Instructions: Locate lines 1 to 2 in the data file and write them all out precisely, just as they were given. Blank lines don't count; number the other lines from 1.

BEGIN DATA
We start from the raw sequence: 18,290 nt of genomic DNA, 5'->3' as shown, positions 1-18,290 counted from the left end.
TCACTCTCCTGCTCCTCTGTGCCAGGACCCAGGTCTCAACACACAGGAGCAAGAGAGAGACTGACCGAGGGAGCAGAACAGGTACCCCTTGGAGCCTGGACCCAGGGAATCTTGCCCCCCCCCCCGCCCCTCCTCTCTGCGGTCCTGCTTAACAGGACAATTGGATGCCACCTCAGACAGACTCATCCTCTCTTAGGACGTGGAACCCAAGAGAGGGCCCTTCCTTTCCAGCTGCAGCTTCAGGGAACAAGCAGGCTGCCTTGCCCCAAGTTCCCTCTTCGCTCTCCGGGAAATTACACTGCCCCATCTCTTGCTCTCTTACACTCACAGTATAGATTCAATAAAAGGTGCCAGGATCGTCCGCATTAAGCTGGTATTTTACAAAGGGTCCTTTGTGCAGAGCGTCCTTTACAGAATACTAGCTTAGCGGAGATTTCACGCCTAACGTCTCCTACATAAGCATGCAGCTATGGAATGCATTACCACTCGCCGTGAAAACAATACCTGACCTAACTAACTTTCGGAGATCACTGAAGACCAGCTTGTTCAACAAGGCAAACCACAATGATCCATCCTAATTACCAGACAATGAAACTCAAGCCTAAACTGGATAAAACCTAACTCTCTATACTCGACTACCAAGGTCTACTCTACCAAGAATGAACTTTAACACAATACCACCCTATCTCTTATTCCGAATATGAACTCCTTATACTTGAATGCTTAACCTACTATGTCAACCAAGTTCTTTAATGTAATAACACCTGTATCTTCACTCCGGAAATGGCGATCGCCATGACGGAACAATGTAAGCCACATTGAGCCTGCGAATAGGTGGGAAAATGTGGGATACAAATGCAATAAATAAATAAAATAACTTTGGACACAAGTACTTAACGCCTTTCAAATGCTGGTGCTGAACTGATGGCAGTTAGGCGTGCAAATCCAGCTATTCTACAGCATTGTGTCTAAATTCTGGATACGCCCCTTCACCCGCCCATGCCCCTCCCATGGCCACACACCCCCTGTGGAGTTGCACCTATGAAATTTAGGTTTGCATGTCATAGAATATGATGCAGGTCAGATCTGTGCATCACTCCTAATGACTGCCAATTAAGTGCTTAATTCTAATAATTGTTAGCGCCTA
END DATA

We start from the raw sequence: 18,290 nt of genomic DNA, 5'->3' as shown, positions 1-18,290 counted from the left end.
TCACTCTCCTGCTCCTCTGTGCCAGGACCCAGGTCTCAACACACAGGAGCAAGAGAGAGACTGACCGAGGGAGCAGAACAGGTACCCCTTGGAGCCTGGACCCAGGGAATCTTGCCCCCCCCCCCGCCCCTCCTCTCTGCGGTCCTGCTTAACAGGACAATTGGATGCCACCTCAGACAGACTCATCCTCTCTTAGGACGTGGAACCCAAGAGAGGGCCCTTCCTTTCCAGCTGCAGCTTCAGGGAACAAGCAGGCTGCCTTGCCCCAAGTTCCCTCTTCGCTCTCCGGGAAATTACACTGCCCCATCTCTTGCTCTCTTACACTCACAGTATAGATTCAATAAAAGGTGCCAGGATCGTCCGCATTAAGCTGGTATTTTACAAAGGGTCCTTTGTGCAGAGCGTCCTTTACAGAATACTAGCTTAGCGGAGATTTCACGCCTAACGTCTCCTACATAAGCATGCAGCTATGGAATGCATTACCACTCGCCGTGAAAACAATACCTGACCTAACTAACTTTCGGAGATCACTGAAGACCAGCTTGTTCAACAAGGCAAACCACAATGATCCATCCTAATTACCAGACAATGAAACTCAAGCCTAAACTGGATAAAACCTAACTCTCTATACTCGACTACCAAGGTCTACTCTACCAAGAATGAACTTTAACACAATACCACCCTATCTCTTATTCCGAATATGAACTCCTTATACTTGAATGCTTAACCTACTATGTCAACCAAGTTCTTTAATGTAATAACACCTGTATCTTCACTCCGGAAATGGCGATCGCCATGACGGAACAATGTAAGCCACATTGAGCCTGCGAATAGGTGGGAAAATGTGGGATACAAATGCAATAAATAAATAAAATAACTTTGGACACAAGTACTTAACGCCTTTCAAATGCTGGTGCTGAACTGATGGCAGTTAGGCGTGCAAATCCAGCTATTCTACAGCATTGTGTCTAAATTCTGGATACGCCCCTTCACCCGCCCATGCCCCTCCCATGGCCACACACCCCCTGTGGAGTTGCACCTATGAAATTTAGGTTTGCATGTCATAGAATATGATGCAGGTCAGATCTGTGCATCACTCCTAATGACTGCCAATTAAGTGCTTAATTCTAATAATTGTTAGCGCCTA